It’s a professional and filial relationship – West works as the director of marketing at Duker’s software company, and partnered with his dad on the designs for superyacht Sybaris. The dream to build big is a shared one, a joint father and son longing, which started to become a reality during various regattas in the 1990s and particularly on one trip sailing in the Caribbean. “We were competing and started seeing bigger boats. And then we got a chance to get on board the (48.5 metre) Vitters Thalia in the Caribbean. Suddenly we had a sense that there were much larger boats out there and that you could do so much more with a bigger boat. They’re so monumental. This gave West and me a feeling of creativity and that really drove us.”
It took the better part of a decade, however, before Duker was ready to sign terms with a shipyard – and then came the cancer hammer-blow. Once in the clear, however, the plans could really gather momentum. “The boat kept growing in order to bring the lines down and make it look as sleek as it does. We thought it’d be a 56 metre, but then I started thinking that it had to be special, it had to be different. And there are already 10 or 11 or so 56 metres; I didn’t want hull number 12. I wanted something people could see from half a mile away and say, ‘Hey, there’s Sybaris’,” Duker says.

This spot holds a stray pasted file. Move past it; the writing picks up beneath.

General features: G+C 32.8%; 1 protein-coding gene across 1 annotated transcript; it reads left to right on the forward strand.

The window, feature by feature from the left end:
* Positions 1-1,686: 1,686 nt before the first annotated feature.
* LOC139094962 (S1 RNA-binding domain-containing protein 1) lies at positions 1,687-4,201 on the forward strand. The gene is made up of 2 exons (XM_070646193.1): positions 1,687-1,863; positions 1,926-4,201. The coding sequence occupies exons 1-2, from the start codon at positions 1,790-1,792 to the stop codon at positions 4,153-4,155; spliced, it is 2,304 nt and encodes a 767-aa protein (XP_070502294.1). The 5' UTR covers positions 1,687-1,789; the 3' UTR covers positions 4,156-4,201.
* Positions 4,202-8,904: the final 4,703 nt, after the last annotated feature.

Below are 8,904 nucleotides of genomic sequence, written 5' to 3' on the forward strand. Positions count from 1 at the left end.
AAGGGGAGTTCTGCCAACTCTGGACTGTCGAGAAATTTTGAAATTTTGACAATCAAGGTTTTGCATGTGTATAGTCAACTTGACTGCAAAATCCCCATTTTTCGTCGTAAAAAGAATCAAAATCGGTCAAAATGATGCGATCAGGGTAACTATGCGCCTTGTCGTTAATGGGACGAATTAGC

The exterior design was done in collaboration: Philippe Briand for the naval architecture and PH Design with input from West and Bill for the exterior. If you’ve never heard of PH Design, that’s because it doesn’t do yachts – it does residences. The studio has worked with Duker on his homes and such is his faith in it, he had no qualms tasking it with creating the look for his 70 metre yacht. Was it a risk? “It’s not risky to hire somebody I trust with everything,” Duker says. “We’ve known each other for so long that I only have to have a short conversation about what I want and they know exactly what I’m thinking. Every time I have an idea, PH Design makes it better. And I can’t say no to them. When they bring something to me, I say, ‘Wow, we have to do that!’”